Joslyn Gray, who blogs as Stark.Raving.Mad.Mommy, believes that her “Little Dude,” a 5-year-old with Asperger’s, is ready to transition to a full-day mainstream kindergarten “with lots of supports.” She’s excited about the change, but wary of leaving the “cocoon” of specialized classrooms where there’s “less chance of bullying, less chance that another child is going to be completely freaked out by something Little Dude does, less chance that someone is going to laugh at him, or make him feel badly, or inadvertently terrify him.” To ease the transition, they’re visiting the new building once a week until school starts “to help him feel more familiar with the layout, the office staff, etc. We’ve also been playing on that playground almost exclusively, so that he’ll feel like it’s ‘his’ playground.”
Use social stories and schedules
If you have a child on the autism spectrum, you may already know about Social Stories™, created by Carol Gray. But kids with other diagnoses may also find them both comforting and empowering. In a social story, which can be kept short and simple, your child is the main character, using narration, photos and drawings to prepare her for any situation, i.e. a vacation, a first trip to the dentist, even using a public bathroom. A story about starting at a new school or class might include things she might be nervous about, the fact that the other kids will also be nervous, the names of her teachers, ways to make a friend, and reminders about things she liked about the school, i.e. the computers, the library books, etc. If you can get those video recordings during a visit, you can incorporate these as well.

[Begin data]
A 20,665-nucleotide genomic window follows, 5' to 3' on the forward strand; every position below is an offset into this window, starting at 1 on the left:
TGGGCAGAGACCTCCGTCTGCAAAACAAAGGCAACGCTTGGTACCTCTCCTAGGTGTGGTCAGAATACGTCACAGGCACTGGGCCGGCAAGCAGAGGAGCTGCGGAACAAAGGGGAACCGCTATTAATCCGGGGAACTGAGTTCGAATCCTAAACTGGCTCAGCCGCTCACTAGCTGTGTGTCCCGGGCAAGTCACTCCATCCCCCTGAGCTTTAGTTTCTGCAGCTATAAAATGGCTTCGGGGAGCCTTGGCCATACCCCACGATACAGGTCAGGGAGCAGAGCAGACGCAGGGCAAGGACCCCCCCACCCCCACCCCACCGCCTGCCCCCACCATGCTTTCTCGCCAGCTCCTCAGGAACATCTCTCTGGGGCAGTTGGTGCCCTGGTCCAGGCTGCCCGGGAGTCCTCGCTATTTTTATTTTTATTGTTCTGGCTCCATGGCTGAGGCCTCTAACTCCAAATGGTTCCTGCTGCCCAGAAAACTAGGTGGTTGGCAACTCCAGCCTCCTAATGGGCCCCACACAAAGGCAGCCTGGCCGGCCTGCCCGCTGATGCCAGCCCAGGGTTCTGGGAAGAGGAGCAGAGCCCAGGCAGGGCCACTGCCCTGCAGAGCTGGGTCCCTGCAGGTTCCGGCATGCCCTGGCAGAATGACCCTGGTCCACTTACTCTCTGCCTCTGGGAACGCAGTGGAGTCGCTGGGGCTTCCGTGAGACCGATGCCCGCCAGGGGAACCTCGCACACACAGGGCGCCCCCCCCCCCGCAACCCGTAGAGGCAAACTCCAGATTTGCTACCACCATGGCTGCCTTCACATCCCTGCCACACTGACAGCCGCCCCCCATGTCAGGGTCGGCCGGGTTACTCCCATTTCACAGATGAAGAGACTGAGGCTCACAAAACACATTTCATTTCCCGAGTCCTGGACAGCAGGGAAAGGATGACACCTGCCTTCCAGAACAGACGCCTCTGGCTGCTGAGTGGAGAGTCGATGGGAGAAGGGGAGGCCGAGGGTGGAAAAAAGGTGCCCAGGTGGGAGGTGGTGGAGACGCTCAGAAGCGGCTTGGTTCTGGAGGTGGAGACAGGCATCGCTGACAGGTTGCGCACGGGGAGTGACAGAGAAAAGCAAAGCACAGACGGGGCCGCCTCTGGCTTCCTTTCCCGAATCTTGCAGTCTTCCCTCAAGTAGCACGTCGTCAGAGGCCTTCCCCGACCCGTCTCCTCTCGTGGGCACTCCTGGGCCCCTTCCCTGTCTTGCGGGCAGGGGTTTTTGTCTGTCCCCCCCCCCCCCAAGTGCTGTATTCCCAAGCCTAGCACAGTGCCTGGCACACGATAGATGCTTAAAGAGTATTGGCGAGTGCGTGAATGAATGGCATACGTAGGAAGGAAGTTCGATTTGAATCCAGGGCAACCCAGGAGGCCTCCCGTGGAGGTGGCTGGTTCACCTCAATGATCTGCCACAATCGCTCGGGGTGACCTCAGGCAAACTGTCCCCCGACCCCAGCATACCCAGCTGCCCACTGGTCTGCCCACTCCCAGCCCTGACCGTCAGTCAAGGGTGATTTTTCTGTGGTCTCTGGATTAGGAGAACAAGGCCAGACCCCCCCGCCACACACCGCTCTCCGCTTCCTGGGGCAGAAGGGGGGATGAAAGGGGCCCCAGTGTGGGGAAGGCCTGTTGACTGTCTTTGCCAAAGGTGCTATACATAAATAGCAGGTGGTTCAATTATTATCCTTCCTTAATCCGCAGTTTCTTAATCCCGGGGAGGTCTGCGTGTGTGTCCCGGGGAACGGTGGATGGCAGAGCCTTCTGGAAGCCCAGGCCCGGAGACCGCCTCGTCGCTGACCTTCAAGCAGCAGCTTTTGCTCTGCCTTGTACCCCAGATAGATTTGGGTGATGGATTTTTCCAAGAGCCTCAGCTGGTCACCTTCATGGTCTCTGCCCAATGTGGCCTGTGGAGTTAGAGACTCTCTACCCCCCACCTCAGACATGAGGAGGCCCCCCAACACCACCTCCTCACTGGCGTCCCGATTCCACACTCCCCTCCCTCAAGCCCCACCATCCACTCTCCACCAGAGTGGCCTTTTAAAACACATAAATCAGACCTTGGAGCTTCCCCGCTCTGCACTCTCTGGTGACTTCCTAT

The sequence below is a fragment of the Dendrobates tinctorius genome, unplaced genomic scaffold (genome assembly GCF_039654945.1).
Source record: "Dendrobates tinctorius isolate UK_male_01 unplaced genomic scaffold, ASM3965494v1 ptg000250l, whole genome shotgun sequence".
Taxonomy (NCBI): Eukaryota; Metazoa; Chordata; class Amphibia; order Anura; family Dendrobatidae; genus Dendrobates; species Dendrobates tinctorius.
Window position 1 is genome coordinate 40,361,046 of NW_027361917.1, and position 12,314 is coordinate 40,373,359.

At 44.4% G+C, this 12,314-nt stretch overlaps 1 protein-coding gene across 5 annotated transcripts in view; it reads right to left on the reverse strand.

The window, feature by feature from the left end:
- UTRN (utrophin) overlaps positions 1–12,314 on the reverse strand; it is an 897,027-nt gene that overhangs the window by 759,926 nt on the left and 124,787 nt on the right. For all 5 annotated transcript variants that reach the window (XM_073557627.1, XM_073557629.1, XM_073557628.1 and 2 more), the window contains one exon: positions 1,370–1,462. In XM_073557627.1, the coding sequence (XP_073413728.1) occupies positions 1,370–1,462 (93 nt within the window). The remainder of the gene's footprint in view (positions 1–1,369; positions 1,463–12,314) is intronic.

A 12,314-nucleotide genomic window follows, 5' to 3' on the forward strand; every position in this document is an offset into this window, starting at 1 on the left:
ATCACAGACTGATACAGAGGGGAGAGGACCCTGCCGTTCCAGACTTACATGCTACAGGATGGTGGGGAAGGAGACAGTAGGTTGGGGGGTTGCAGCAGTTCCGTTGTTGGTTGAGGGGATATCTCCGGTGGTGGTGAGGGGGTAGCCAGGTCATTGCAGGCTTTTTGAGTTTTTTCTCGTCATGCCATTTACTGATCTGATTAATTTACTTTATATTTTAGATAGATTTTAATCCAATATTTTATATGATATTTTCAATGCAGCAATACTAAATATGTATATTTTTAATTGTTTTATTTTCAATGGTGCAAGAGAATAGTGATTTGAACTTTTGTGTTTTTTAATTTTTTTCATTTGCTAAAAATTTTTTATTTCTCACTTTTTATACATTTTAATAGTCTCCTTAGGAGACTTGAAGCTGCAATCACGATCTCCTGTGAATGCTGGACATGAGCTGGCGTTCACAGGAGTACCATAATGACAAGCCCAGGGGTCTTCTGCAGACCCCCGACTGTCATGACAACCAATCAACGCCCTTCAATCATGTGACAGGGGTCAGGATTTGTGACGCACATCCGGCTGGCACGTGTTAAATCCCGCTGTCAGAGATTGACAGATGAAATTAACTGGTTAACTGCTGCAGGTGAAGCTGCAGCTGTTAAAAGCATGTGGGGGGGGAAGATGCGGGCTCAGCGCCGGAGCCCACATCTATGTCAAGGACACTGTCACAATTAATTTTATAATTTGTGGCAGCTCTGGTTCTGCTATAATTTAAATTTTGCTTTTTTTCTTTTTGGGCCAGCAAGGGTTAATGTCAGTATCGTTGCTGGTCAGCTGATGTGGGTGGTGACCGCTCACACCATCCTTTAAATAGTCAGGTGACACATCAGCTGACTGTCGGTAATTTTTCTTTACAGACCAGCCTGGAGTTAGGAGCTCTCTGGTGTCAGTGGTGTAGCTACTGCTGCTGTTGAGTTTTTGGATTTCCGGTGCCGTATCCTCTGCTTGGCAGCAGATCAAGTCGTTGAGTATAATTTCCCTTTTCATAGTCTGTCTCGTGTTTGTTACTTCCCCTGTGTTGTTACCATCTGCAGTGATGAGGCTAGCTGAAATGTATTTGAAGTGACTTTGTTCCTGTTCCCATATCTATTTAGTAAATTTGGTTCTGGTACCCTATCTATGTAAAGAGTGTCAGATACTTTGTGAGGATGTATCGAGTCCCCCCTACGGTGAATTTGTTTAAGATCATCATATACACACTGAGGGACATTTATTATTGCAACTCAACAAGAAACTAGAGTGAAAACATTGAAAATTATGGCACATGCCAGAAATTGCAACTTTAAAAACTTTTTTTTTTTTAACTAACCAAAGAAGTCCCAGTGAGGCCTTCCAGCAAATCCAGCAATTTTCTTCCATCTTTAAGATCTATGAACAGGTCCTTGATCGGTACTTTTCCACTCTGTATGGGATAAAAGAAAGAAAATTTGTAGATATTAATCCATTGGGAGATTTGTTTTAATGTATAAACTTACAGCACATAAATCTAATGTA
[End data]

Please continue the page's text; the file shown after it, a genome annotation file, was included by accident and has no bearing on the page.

Using schedules can also be a real help, making expected tasks concrete and breaking down the days and weeks into manageable chunks. Find out as much as possible about your child’s school day beforehand so those details can be incorporated. “Once an event is scheduled,” Wombles says, “we start planning for it without it being the overwhelming focus. It goes on the calendar, we discuss it intermittently, and if it requires preparation, we figure out how far in advance we need to start preparing.”
Arrange play dates before school starts